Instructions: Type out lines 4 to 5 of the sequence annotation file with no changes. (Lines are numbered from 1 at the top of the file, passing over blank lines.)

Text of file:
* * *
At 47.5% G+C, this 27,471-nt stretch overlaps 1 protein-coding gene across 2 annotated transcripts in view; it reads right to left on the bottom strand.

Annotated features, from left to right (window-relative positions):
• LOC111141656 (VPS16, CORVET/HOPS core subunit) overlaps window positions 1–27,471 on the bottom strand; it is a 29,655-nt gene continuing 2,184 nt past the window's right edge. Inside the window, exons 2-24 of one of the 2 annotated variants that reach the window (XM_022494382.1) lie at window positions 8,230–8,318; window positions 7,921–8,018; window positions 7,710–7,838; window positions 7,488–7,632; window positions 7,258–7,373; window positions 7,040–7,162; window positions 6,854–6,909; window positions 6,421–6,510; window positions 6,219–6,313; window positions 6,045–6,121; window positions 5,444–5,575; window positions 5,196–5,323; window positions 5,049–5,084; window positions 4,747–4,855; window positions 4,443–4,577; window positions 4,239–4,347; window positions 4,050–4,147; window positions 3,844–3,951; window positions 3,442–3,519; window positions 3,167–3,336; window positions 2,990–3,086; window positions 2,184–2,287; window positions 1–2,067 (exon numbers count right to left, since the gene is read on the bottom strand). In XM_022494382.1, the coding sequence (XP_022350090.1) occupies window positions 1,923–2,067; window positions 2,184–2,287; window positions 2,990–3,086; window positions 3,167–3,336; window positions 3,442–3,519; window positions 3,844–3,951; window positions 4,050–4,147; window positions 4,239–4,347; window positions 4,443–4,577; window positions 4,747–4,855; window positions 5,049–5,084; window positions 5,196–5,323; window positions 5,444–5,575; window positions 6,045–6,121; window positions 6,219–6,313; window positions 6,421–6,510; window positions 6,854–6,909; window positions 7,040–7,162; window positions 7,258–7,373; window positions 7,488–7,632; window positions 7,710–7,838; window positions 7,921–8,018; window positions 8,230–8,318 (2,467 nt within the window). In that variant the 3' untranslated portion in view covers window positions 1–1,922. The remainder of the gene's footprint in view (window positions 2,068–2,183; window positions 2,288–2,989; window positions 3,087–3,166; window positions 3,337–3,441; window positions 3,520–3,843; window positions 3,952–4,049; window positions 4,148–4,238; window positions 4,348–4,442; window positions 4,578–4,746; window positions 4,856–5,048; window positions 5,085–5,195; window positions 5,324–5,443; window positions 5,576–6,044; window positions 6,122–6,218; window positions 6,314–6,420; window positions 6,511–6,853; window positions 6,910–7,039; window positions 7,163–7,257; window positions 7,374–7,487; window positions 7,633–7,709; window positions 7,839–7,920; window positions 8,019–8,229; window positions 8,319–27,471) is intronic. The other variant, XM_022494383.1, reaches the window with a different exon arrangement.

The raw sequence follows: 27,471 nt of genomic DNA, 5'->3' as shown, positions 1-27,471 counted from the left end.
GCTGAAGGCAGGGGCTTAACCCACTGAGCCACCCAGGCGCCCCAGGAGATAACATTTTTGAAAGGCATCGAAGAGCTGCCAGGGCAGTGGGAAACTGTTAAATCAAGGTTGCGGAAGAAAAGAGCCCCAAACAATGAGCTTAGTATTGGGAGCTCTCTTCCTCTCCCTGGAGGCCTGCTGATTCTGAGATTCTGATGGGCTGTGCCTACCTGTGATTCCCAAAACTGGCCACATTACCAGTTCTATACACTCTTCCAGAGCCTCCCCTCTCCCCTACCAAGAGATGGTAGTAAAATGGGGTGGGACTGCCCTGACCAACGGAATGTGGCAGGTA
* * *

The raw sequence follows: 27,471 nt of genomic DNA, 5'->3' as shown, positions 1-27,471 counted from the left end.
GCTGAAGGCAGGGGCTTAACCCACTGAGCCACCCAGGCGCCCCAGGAGATAACATTTTTGAAAGGCATCGAAGAGCTGCCAGGGCAGTGGGAAACTGTTAAATCAAGGTTGCGGAAGAAAAGAGCCCCAAACAATGAGCTTAGTATTGGGAGCTCTCTTCCTCTCCCTGGAGGCCTGCTGATTCTGAGATTCTGATGGGCTGTGCCTACCTGTGATTCCCAAAACTGGCCACATTACCAGTTCTATACACTCTTCCAGAGCCTCCCCTCTCCCCTACCAAGAGATGGTAGTAAAATGGGGTGGGACTGCCCTGACCAACGGAATGTGGCAGGTA